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The real Pakistan

May 08, 2013

IT would seem that the sorrows of the subcontinent are neatly divided into two. On one side lie the shroud-covered bodies of terror’s victims.

On the other lie the failures of urban survival, the burnt bodies of men from one factory fire in Baldia Town, the crushed bodies of women from a fallen building in Bangladesh.

One set of tragedies is pinned to the dictates of ideology — the battles over the meaning of faith and life — and the other is determined by the wants of existence itself — the roof over the head, the cloth for the body.

These questions of life find, if a culture is lucky, a place in art. In the story, the play, the poem or the novel, these questions are presented in a way easy enough to be considered by the ordinary and the confused.

Is it economics and the droves of the urban poor eking out precarious livings in vast slums and crumbling factories that define the core of Pakistan’s predicament? Or is it the wars of ideology, the questions of faith that are the better descriptors of the rifts that rend Pakistan?

At a time when both Pakistanis and the rest of the world seem confounded by these questions, the work of author Mohsin Hamid presents an insightful translation of the quandary.

The film version of Hamid’s novel The Reluctant Fundamentalist is currently being screened at movie theatres in the US, and the timing of its release could not be more apt.

As American news outlets pore and ponder over every detail of the Tsarnaev brothers’ lives and Iron Man 3 presents again the terrorist ogre as the ultimate villain, here comes a cinematically brilliant production presenting the complications of a country reduced too often in the world’s imagination to a singularly sinister place.

In exploring the dimensions of fundamentalism and civilisational conflict, The Reluctant Fundamentalist presents an ideological frame of looking at Pakistan and what ails it.

In Hamid’s story, now committed to screen by Mira Nair, Pakistan comes alive not as the flat, churlishly constructed backdrop of a CIA operation (remember Zero Dark Thirty?) but as a country with real people, their personal lives torn apart by the vagaries of civilisational conflict.

Changez, the hard-working immigrant son, is disillusioned after the Sept 11 attacks — the suspicion they breed stealing from him the level playing field that America is supposed to represent.

The young investment banker on his way to making a grand fortune in the glass-walled skyscrapers of New York finds himself reduced to a perennial terrorist suspect because of his Pakistani heritage, humiliated again and again by a racist and paranoid American political climate. He returns to Pakistan, and the narrative venue of the film is an interview with a foreign journalist, who promises to Changez that he will “listen to the whole story”.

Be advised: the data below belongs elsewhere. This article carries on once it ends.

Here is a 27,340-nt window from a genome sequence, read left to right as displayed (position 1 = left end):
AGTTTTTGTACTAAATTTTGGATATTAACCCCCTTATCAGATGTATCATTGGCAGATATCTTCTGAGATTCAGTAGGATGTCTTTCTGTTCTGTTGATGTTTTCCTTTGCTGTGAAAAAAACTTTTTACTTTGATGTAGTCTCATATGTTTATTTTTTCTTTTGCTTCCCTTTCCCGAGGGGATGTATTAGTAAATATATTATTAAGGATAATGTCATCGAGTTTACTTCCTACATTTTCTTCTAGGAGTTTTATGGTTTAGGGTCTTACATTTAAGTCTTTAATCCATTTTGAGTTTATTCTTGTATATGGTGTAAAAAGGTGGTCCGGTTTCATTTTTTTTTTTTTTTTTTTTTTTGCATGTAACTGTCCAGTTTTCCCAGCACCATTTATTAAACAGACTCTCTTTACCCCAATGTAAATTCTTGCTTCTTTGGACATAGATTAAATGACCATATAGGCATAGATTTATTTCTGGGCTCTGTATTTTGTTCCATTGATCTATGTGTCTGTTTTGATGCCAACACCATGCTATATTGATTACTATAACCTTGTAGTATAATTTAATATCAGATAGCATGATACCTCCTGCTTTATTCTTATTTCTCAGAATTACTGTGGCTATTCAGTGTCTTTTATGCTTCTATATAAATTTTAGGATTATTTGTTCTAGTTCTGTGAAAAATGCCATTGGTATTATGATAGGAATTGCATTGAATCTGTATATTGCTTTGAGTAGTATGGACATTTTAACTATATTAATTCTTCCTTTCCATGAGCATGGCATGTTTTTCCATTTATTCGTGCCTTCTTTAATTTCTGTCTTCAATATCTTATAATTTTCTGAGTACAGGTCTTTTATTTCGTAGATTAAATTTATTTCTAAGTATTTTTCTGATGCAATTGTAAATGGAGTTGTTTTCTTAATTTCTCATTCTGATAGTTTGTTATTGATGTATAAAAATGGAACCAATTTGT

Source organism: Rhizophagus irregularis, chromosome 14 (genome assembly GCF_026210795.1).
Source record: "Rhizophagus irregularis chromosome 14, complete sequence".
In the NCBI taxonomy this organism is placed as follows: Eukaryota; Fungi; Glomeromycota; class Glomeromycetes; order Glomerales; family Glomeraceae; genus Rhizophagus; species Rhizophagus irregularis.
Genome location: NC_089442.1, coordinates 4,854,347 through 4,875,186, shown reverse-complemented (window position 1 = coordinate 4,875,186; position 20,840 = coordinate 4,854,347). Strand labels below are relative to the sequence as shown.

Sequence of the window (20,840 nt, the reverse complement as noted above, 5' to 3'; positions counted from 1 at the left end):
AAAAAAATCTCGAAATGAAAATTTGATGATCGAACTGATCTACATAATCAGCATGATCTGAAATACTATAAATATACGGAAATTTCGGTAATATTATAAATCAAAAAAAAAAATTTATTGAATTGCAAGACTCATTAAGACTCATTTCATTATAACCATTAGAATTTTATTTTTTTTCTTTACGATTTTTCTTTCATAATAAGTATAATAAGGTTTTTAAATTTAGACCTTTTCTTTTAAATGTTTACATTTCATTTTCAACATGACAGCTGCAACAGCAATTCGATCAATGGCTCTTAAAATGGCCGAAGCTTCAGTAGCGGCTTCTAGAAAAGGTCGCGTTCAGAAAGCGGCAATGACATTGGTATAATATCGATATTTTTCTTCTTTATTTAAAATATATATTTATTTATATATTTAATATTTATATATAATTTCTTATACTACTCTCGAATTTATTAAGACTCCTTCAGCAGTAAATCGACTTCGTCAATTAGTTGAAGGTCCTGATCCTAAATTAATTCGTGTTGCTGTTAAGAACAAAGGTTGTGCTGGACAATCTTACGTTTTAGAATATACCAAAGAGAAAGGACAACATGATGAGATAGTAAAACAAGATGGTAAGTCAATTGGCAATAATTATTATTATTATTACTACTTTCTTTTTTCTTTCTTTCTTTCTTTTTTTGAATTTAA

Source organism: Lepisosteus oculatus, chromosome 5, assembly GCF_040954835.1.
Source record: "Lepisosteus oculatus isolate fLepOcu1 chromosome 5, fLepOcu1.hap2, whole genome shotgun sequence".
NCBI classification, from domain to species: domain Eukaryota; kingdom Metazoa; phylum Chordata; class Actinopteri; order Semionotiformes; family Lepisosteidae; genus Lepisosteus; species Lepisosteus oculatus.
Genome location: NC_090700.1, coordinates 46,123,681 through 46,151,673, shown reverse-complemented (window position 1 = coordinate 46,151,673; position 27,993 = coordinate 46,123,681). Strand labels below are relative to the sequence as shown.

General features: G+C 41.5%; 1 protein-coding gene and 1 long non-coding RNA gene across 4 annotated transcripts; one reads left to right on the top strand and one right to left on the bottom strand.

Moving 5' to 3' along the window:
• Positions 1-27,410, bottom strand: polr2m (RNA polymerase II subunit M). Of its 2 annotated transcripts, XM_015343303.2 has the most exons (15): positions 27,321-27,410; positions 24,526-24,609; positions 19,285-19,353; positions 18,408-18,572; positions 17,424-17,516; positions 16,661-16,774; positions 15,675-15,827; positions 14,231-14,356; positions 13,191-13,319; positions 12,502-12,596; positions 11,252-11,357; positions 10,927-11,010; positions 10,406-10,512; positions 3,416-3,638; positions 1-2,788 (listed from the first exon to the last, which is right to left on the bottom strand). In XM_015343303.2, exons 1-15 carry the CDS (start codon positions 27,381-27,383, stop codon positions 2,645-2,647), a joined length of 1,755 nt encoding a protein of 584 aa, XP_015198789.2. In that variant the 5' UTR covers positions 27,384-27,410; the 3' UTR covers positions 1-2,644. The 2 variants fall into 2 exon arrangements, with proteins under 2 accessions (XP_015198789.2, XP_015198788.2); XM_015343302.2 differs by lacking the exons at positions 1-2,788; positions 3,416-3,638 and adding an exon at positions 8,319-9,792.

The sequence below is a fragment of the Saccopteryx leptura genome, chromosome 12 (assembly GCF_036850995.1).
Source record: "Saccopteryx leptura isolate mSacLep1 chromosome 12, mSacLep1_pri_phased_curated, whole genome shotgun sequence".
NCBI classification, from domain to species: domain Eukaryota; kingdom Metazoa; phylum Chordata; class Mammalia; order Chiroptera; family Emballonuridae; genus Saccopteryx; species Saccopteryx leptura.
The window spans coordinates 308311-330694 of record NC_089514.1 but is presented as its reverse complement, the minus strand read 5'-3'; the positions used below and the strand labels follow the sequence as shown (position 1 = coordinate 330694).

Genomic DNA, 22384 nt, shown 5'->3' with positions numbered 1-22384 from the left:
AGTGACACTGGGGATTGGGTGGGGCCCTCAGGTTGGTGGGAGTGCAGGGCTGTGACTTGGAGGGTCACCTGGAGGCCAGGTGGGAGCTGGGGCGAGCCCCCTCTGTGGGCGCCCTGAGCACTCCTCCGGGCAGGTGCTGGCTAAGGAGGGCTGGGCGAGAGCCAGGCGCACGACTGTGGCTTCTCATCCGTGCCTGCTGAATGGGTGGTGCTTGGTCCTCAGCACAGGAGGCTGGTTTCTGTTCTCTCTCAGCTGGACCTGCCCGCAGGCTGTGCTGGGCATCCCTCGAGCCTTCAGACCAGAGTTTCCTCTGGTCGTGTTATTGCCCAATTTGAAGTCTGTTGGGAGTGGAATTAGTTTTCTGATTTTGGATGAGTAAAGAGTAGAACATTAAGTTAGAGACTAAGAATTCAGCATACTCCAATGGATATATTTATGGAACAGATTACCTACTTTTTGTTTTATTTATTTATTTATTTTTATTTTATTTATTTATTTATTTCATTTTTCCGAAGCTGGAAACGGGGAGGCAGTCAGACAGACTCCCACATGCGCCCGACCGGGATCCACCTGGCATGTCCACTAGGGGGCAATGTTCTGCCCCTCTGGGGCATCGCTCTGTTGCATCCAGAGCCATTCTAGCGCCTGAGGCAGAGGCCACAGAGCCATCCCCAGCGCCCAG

The “whole story”, as presented in The Reluctant Fundamentalist, is one of the complexities of ideology, of the questions money cannot answer and the allegiances money cannot buy. Changez leaves America, the land of capitalism and opportunity, to live a more ‘authentic’ existence in Pakistan, an exercise not without complications.

However, if The Reluctant Fundamentalist paid homage to that frame of divining what best defines the country, Hamid’s latest book, How to get Filthy Rich in Rising Asia, presents another.

Here is life as seen through the eyes of a slum-dwelling kid, whose actions are dictated by the singular hunger of escaping poverty, whose relationships are as ruthless as his drive.

The unnamed protagonist lies, cheats, defrauds and does what he must to live. There is no question of faith here, no deep quandaries of ethics and no existential conflicts about authenticity. Unlike The Reluctant Fundamentalist, which is specifically located in Lahore, presenting the city’s flair and flavour, How To Get Filthy Rich never reveals its location.

The difference is crucial; the inference is that while Pakistan’s ideological struggles make it unique, its economic realities make it just like any other developing country.

This then is the question before Pakistan as it stands to choose another leader. The frame that Pakistani voters consider more apt, the ideological or the economic, can determine the country’s future.

Is the country going to focus on solving the problems that it shares with all the countries in South Asia and the rest of the developing world in its erstwhile race to the bottom, remembering the factory fires, the urban slums and the precariousness of survival?

Or, is it going to decide its future and so its identity in relation to its ideological oppositions, the meddlesome intrusions of Western powers, the craving to return to an unseen, authentic past?

Is the real Pakistani the hardscrabble slum child who wants a school, a job, a chance to succeed? Or is the real Pakistani the disillusioned newly returned immigrant son who finds that neither the simplistic rhetoric of foreign opportunity nor the simple militarism of Islamism defines him?

As several post-colonial authors have noted, the possibilities of regional solidarity in South Asia depend on which of these two frames are chosen. If Pakistan decides to define itself by the pragmatic universalities of economics over ideology, it can choose to create a relationship with the world based on the problems it holds in common with them. If it chooses to focus on its ideological rifts and divisions, it may remain apart and hence isolated. The real Pakistan, in terms of truth, may lie between the two — caught in the midst of the complications of both ideology and economics, the questions of hunger and heaven, each to be asked and answered soon at the ballot box.

The writer is an attorney teaching constitutional law and political philosophy.